Getty Images, one of the world’s largest image agencies, has sued Stability AI, the company behind Stable Diffusion generative AI. This has been announced by the agency itself through a statement, where it explains that it has filed a lawsuit in the High Court of Justice in London, for copyright infringement.
Generative AIs use thousands of images from the internet to train their algorithm. Getty Images explains that millions of its protected images have been used, without permission. The agency trusts in AI and has in fact worked with generative art systems, but through concrete agreements and respecting intellectual property rights. However, Stability AI did not seek any type of agreement to license the images from Getty Images.
The agency does not believe that the use of these images falls under “fair use”, but rather directly constitutes an infringement of their intellectual property. The step of denouncing Stability AI represents an escalation in the legal battle between the creators and the generators of images with AI.
This is not the first complaint against AI. Just this week we learned that a group of creators, together with a lawyer who is already carrying out a parallel lawsuit against Github Copilot, have denounced both Stability AI and Midjourney.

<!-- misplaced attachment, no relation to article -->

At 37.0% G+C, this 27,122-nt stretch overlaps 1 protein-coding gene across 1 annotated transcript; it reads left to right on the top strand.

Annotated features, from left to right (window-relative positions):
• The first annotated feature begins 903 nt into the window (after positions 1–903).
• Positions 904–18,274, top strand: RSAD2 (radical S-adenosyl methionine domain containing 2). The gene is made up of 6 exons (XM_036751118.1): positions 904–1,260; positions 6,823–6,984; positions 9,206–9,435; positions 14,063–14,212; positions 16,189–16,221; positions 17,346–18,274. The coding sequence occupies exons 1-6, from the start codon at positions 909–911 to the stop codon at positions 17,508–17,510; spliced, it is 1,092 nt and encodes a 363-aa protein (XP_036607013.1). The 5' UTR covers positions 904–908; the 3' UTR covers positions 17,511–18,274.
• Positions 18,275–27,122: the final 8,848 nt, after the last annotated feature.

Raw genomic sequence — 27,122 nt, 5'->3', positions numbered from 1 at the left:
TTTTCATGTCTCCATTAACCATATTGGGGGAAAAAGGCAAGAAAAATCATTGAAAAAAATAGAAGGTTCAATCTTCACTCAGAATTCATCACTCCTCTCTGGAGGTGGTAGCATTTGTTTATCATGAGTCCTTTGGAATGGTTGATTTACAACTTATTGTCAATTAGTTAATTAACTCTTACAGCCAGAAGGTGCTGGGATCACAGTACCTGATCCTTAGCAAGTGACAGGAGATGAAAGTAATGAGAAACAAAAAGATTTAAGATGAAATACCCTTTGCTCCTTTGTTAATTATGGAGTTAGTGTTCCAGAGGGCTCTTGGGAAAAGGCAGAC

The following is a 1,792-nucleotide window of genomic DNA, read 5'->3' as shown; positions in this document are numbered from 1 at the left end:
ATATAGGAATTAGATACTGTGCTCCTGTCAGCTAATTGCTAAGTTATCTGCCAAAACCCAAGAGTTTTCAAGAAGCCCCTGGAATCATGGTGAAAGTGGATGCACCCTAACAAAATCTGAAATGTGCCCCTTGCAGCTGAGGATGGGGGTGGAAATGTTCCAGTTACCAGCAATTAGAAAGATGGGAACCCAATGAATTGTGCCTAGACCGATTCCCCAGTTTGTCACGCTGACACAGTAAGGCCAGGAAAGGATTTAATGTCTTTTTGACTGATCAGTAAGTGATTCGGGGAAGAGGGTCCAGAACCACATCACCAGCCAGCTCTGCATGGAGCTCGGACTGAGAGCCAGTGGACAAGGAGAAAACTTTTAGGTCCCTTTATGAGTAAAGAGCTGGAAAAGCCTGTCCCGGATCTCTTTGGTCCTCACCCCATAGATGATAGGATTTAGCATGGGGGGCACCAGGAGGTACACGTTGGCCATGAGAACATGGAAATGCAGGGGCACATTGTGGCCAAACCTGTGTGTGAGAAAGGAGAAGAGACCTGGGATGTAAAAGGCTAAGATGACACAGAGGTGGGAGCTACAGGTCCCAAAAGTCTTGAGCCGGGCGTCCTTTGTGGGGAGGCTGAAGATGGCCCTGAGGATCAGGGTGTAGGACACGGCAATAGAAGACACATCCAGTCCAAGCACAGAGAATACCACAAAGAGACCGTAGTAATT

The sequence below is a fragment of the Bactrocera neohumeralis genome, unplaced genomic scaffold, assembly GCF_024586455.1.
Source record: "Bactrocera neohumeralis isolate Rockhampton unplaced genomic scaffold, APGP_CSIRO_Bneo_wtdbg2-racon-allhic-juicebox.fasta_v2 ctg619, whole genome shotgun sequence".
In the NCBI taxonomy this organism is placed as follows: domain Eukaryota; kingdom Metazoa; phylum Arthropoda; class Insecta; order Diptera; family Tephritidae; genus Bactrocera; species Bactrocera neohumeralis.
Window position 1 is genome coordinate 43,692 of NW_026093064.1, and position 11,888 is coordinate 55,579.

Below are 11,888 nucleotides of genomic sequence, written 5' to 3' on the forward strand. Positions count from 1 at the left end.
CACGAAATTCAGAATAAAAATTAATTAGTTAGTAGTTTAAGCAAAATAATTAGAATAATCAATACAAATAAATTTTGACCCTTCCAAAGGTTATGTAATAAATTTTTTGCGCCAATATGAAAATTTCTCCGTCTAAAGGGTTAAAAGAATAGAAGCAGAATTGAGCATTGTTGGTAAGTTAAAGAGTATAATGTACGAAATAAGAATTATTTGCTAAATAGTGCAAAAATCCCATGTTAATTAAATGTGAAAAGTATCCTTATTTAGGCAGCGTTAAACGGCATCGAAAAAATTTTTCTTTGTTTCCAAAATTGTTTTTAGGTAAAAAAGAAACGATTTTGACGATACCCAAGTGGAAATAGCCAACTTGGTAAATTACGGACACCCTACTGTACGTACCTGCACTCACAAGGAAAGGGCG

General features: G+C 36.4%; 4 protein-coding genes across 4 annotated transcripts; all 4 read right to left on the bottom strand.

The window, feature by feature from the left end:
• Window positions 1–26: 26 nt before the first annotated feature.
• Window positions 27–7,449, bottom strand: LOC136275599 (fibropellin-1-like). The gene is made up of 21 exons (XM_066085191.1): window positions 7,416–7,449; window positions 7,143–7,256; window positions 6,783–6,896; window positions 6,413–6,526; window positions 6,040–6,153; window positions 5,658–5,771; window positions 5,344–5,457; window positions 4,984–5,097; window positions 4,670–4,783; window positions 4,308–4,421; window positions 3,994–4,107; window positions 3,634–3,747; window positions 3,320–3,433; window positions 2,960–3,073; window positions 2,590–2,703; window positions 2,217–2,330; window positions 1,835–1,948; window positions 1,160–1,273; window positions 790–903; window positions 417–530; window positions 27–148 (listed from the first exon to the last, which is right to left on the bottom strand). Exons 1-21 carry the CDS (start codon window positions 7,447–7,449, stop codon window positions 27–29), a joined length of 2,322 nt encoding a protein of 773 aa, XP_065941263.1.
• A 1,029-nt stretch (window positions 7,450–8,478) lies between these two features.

The position of the creators of Stable Diffusion is that their datasets have been trained “ethically, morally and legally”. Although, they recognize that in the next version of Stable Diffusion they will allow an artist to withdraw their works from the training set. Something that is not in the current version.
The new lawsuits against Stable Diffusion may end up contributing to the generation of a new legal framework. Currently there is not enough jurisprudence regarding copyright and its relationship with AI. While open generative AIs such as Midjourney or Stable Diffusion have been denounced, the same is not the case with OpenAI’s DALL-E, which maintains numerous agreements with image agencies and stock image banks to train its algorithms.
Image | Stable Diffusion via The Verge
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